The sensible movie-related activities have all flown the Charmed coop, and are now growing up with different parents until August. Every so often a new piece of music or some tidied dialogue appears in our in-box, like a postcard home to tell us that they’re all having a great time and not to worry.
But it’s just that it all feels so, well… out of our hands.
These guys really know what they’re doing, and it is wildly inappropriate to be micro-managing them; Jake and I spent some time a while back detailing exactly what we were after from the sound, music, titles and digital splatter, and now we’ve just got to let them get on with it. After a year and a bit of being intimately involved in the minutiae of the film, this bit of the process simply doesn’t need us anymore.
And with all this work going on, it just doesn’t feel right to be sat around twiddling my thumbs.
Distributors don’t want to hear from us again until the film is finished, and we shouldn’t be going back to Sales Agents until we’ve secured the UK distribution. Surely there must be something to do before August?
Ah, yes – horror film festivals. Time to plan our strategy for getting the movie out there.
For me at least, getting the film up on a big screen and in front of the genre faithful is the pay-off for the last eighteen months of hard work. In the darkest moments on set and in the most excruciatingly dull moments since then, it is the thought of being sat at the back of a cinema watching other people reacting to our movie that has kept me going.
It’s like planning an enormous society wedding. Time to organise the church, I think.
Horror film festivals are universally awesome places to hang out. It’s a widely accepted adage that horror fans are the nicest audiences out there: most enthusiasts have a personal temperament completely at odds with the gore and carnage that they sit themselves through for entertainment. At FrightFest each year, after the last movie has screened, everybody with any energy left decamps to the same bar till the early hours – audience members, organisers, directors and stars. And it is an extraordinarily relaxed and collegiate atmosphere – this was the first time that I met Johannes Roberts; I’ve shared a cigarette with Adam Green, talked sex scenes with Tony “Candyman” Todd and bullied movie recommendations out of Kim Newman.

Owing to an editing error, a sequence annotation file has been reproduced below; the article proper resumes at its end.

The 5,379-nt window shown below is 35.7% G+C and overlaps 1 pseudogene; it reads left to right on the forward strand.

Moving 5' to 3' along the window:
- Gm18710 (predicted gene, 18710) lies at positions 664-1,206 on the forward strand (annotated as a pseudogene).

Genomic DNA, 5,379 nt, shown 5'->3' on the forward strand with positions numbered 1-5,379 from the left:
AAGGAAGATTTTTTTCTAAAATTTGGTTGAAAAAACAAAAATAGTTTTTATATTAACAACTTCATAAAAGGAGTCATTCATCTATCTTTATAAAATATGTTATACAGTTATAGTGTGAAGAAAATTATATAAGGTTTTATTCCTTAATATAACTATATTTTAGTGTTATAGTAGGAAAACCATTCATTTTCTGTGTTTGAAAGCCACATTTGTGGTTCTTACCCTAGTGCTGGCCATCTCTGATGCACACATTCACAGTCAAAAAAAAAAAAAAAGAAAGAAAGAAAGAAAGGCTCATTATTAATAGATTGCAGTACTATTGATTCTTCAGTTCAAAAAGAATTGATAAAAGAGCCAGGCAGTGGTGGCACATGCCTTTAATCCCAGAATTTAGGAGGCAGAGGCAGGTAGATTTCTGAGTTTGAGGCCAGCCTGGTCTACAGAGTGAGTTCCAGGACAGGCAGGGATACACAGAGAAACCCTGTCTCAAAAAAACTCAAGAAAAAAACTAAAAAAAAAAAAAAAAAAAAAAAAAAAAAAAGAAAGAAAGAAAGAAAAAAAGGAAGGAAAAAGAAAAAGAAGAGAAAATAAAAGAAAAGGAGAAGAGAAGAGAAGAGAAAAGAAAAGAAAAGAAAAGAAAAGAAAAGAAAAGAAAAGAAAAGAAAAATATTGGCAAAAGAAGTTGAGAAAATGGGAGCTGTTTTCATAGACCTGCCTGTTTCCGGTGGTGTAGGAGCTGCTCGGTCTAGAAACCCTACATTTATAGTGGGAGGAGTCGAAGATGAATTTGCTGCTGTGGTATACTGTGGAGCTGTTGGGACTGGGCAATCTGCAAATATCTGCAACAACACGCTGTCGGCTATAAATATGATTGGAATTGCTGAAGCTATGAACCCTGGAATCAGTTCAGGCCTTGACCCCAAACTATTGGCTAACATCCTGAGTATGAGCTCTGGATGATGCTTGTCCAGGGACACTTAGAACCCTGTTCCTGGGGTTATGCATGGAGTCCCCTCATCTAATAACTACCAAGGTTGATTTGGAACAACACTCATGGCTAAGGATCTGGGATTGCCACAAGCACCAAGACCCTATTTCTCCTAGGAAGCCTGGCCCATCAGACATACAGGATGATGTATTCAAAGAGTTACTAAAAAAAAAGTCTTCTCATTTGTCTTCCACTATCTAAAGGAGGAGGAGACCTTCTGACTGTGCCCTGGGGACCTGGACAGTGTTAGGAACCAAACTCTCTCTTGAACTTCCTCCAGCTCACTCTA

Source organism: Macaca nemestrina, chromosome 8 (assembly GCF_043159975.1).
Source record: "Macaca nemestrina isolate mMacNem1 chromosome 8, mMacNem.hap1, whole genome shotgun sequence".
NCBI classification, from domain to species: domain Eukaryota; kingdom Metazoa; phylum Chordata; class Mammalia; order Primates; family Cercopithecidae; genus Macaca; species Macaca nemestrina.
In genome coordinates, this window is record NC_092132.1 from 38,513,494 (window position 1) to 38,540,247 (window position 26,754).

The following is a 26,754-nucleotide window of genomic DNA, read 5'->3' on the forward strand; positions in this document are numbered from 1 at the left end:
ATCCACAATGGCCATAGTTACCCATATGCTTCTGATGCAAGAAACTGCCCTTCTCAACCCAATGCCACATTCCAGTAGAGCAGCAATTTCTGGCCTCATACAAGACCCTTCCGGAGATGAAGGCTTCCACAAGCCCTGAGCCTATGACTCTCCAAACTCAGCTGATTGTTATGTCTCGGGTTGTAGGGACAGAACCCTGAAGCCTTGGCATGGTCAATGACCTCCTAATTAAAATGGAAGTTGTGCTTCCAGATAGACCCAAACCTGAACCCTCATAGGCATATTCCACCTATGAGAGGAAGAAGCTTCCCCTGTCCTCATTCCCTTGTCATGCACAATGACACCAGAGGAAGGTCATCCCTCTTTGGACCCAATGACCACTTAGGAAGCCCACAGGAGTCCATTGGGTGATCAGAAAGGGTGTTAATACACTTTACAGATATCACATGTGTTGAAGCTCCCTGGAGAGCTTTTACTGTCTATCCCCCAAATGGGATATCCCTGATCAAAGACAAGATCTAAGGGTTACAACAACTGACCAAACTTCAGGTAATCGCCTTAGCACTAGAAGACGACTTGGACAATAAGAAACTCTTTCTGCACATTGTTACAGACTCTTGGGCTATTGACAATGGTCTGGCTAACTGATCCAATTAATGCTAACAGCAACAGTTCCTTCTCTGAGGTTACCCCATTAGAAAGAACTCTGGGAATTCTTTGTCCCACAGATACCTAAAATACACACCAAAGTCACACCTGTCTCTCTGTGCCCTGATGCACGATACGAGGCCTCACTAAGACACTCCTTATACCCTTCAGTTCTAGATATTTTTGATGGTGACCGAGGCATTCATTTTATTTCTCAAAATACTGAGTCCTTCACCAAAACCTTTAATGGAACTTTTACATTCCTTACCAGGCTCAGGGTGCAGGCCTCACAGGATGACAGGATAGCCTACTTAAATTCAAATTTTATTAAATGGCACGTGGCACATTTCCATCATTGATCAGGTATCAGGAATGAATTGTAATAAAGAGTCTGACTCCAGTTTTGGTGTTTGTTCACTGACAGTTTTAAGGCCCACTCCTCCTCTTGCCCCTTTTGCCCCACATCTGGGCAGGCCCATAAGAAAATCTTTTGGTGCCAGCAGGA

And it’s a great audience, a crowd of people willing the movies to be so much scarier / gorier / funnier than they actually are. Every genre fan there has sat through hours of really, really bad movies as part of their horror education, and now they’re having to actually pay to watch the buggers they’re determined to enjoy themselves.
Every gory death gets a round of applause. No one checks their phone or walks out halfway through. And anybody with enough nerve has the opportunity to go and chat up Emily Booth.
So, this week Jake and I have been compiling a list of all the very coolest horror film festivals across the globe, from Texas to Lapland. When they run, and what’s the last date for submissions.
And, given that we’ll be all done with the movie in August, three particular festivals have emerged as contenders; I’m obviously not going to tell you where they are in case they turn us down and we look like a couple of mugs. Just to say that the FrightFest biggie isn’t amongst them (we’ve missed the submission deadline by some margin). But, if everything goes exactly to plan, October will see us tattooed, tanned and sat on a train to Glasgow with a stomach full of T-bone and polenta.
And in the process we get to manufacture a completely new specious deadline for our post-production posse, principally as a way of artificially involving Jake and me a little bit more in what’s going on – the festival screener deadline.
The screener is not necessarily the cut of the film that will play at the festival; it’s simply about securing a ticket for the big party. It doesn’t need to be technically perfect, but it does need to give someone on the organising committee a sufficiently warm glow that they’ll take it on faith that you’ll not be embarrassing them later in the year. Some remaining green socks are OK; missing ADR should be fine; the light and chroma balancing of the technical grade doesn’t need to be perfect. Sometime between the screener going off and the final film being projected, we’ve got to tweak the edit, get in some people that know nothing about the film to watch it and tell us where it doesn’t work, tighten the score and colour it all in properly.
And the whole thing is contingent on us getting a sensible version of the movie together by the beginning of July. Three weeks back cracking the whip; damn, does that feel good. Overbearing.